Planning Ahead to Avoid Dog Growling and Bites

Planning a head of time can go a long way towards keeping things running smoothly.

Allow your dog to have a break away from guests (or even others in the home) and have a quite place to chew on a food-stuff kong.  In fact, starting to do this before the holiday season starts is a good idea to get them used to the routine.

Plan how you will communicate to guests about how they should or should not touch your dog. Give children boundaries and activities they can do to interact with your dog safely.  For example, some dogs might not like to be petted, but might not mind a child reading them a book. Teaching a child how to ask your dog to sit for a treat is a wonderful way for a child to interact.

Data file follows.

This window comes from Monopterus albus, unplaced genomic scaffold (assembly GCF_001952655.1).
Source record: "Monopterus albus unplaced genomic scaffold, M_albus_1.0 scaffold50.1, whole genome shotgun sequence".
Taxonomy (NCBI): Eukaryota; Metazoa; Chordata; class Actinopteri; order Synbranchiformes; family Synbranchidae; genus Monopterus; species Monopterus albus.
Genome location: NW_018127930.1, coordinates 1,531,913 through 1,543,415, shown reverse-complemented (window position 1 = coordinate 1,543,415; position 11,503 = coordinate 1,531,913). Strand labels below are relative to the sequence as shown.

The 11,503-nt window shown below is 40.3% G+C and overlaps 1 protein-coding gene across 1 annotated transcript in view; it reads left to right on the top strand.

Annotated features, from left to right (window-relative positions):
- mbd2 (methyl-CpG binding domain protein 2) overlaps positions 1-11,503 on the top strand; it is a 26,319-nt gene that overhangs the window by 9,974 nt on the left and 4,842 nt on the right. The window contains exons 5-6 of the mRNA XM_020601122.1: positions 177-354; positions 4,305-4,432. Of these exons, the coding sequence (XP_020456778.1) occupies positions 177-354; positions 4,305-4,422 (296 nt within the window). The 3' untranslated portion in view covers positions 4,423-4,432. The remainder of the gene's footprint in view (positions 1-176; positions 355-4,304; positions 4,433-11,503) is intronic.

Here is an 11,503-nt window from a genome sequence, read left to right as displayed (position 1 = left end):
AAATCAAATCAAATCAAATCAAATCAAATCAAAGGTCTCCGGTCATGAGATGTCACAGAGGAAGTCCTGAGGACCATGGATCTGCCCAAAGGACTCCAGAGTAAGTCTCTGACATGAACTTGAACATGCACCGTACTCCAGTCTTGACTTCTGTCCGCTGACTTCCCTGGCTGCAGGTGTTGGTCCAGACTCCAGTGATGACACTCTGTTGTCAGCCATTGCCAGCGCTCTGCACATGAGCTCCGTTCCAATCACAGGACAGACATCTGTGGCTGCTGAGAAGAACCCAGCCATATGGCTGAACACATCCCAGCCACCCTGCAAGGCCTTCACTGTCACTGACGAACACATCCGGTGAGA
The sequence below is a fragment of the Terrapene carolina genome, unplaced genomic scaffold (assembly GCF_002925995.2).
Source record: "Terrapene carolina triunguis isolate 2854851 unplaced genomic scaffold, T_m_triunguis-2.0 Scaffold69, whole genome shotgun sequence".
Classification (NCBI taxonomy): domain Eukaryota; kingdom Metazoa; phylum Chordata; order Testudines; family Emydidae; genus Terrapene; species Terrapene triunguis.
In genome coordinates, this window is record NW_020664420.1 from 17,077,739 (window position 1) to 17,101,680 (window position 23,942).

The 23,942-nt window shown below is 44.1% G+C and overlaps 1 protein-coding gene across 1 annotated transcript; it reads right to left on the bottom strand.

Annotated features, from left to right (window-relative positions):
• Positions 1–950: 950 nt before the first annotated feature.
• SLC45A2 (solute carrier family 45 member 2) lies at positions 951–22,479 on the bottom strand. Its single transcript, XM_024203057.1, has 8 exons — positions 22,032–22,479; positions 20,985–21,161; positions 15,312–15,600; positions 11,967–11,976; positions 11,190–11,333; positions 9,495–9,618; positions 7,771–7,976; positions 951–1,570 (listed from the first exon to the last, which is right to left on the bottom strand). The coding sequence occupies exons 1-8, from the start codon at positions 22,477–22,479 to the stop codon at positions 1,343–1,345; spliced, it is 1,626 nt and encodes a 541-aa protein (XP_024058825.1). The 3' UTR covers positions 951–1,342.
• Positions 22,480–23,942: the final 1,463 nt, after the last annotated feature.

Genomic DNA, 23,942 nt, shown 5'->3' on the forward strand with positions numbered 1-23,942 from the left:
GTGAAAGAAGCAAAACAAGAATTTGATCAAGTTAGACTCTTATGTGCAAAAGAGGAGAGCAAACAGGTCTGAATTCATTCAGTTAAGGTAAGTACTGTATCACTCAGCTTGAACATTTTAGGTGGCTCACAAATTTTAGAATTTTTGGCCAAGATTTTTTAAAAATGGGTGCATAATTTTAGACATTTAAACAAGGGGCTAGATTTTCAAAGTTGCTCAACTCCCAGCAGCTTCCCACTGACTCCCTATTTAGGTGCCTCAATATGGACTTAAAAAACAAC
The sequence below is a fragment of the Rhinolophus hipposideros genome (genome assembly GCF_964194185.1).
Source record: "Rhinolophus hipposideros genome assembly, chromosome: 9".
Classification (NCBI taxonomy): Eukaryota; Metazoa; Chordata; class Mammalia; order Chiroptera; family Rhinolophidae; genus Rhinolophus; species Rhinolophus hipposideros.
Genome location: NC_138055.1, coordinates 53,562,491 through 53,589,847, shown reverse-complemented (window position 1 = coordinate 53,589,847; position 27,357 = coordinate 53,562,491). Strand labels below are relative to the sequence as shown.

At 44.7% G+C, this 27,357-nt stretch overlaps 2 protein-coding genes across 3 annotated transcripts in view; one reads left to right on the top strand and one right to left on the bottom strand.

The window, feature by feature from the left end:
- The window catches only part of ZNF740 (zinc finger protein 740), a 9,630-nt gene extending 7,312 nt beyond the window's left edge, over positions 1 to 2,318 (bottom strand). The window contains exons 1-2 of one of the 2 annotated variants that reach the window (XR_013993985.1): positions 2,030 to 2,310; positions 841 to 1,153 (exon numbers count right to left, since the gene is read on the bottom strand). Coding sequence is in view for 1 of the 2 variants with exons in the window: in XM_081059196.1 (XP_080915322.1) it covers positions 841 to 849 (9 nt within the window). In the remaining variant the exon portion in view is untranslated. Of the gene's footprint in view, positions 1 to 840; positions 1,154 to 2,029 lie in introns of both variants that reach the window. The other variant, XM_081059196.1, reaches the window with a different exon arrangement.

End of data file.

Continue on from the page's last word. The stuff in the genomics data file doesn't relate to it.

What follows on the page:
Try to keep your schedules and routines as close to what they usually are as much as possible. Dogs become stressed when they can’t predict what will happen.

If you can, try to exercise your dog just a little more. Exercise is often one of the first things to go during the busy season. Aerobic exercise can be helpful in combatting some of the stress. For both of you!  In addition, dogs can really enjoy getting out of the house to explore the worlds with their noses.

Below, there are some common signs to look out for that indicate your dog is getting stressed.  It is not a comprehensive list, but you can teach the children in your home to be “dog-detectives” and look out for some of these signs of stress and be sure to let you know.  When you see the signs, it’s time to move your dog to a place where your dog can be more relaxed.

Teach others in your home how to tell if your dog wants to be petted.

Please share to keep people and dogs safe!

Bites happen more often during holidays

Bites happen more often during holidays infographic